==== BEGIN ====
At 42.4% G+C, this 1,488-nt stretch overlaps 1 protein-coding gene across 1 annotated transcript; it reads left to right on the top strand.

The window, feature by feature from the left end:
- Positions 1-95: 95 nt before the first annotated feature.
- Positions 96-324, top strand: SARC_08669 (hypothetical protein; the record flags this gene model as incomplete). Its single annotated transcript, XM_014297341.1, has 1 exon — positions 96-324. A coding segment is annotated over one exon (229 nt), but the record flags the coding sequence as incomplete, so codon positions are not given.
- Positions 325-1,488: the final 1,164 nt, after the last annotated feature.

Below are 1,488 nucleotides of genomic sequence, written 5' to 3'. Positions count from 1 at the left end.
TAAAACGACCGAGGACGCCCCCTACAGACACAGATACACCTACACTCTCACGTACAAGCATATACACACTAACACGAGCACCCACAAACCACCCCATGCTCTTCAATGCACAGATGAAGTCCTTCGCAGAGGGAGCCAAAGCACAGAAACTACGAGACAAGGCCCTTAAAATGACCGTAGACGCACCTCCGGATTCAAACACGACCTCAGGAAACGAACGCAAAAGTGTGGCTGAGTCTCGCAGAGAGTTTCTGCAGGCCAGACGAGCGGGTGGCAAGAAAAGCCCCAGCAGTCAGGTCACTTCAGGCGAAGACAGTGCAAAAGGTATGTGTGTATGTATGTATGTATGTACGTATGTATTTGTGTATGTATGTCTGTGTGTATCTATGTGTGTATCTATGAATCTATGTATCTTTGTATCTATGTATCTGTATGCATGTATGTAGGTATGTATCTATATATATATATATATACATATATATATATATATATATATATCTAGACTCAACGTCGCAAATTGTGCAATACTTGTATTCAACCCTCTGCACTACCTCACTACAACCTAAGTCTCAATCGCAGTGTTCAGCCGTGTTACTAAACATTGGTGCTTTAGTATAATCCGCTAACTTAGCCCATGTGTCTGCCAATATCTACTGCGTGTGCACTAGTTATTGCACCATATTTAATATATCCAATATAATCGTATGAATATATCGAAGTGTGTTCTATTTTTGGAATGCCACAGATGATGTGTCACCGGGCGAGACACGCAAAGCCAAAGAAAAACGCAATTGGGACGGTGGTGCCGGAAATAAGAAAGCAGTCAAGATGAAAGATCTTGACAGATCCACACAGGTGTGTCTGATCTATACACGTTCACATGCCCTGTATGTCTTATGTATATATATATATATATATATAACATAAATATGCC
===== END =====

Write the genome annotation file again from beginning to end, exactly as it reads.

At 42.4% G+C, this 1,488-nt stretch overlaps 1 protein-coding gene across 1 annotated transcript; it reads left to right on the top strand.

The window, feature by feature from the left end:
- Positions 1-95: 95 nt before the first annotated feature.
- Positions 96-324, top strand: SARC_08669 (hypothetical protein; the record flags this gene model as incomplete). Its single annotated transcript, XM_014297341.1, has 1 exon — positions 96-324. A coding segment is annotated over one exon (229 nt), but the record flags the coding sequence as incomplete, so codon positions are not given.
- Positions 325-1,488: the final 1,164 nt, after the last annotated feature.

Below are 1,488 nucleotides of genomic sequence, written 5' to 3'. Positions count from 1 at the left end.
TAAAACGACCGAGGACGCCCCCTACAGACACAGATACACCTACACTCTCACGTACAAGCATATACACACTAACACGAGCACCCACAAACCACCCCATGCTCTTCAATGCACAGATGAAGTCCTTCGCAGAGGGAGCCAAAGCACAGAAACTACGAGACAAGGCCCTTAAAATGACCGTAGACGCACCTCCGGATTCAAACACGACCTCAGGAAACGAACGCAAAAGTGTGGCTGAGTCTCGCAGAGAGTTTCTGCAGGCCAGACGAGCGGGTGGCAAGAAAAGCCCCAGCAGTCAGGTCACTTCAGGCGAAGACAGTGCAAAAGGTATGTGTGTATGTATGTATGTATGTACGTATGTATTTGTGTATGTATGTCTGTGTGTATCTATGTGTGTATCTATGAATCTATGTATCTTTGTATCTATGTATCTGTATGCATGTATGTAGGTATGTATCTATATATATATATATATACATATATATATATATATATATATATCTAGACTCAACGTCGCAAATTGTGCAATACTTGTATTCAACCCTCTGCACTACCTCACTACAACCTAAGTCTCAATCGCAGTGTTCAGCCGTGTTACTAAACATTGGTGCTTTAGTATAATCCGCTAACTTAGCCCATGTGTCTGCCAATATCTACTGCGTGTGCACTAGTTATTGCACCATATTTAATATATCCAATATAATCGTATGAATATATCGAAGTGTGTTCTATTTTTGGAATGCCACAGATGATGTGTCACCGGGCGAGACACGCAAAGCCAAAGAAAAACGCAATTGGGACGGTGGTGCCGGAAATAAGAAAGCAGTCAAGATGAAAGATCTTGACAGATCCACACAGGTGTGTCTGATCTATACACGTTCACATGCCCTGTATGTCTTATGTATATATATATATATATATATAACATAAATATGCC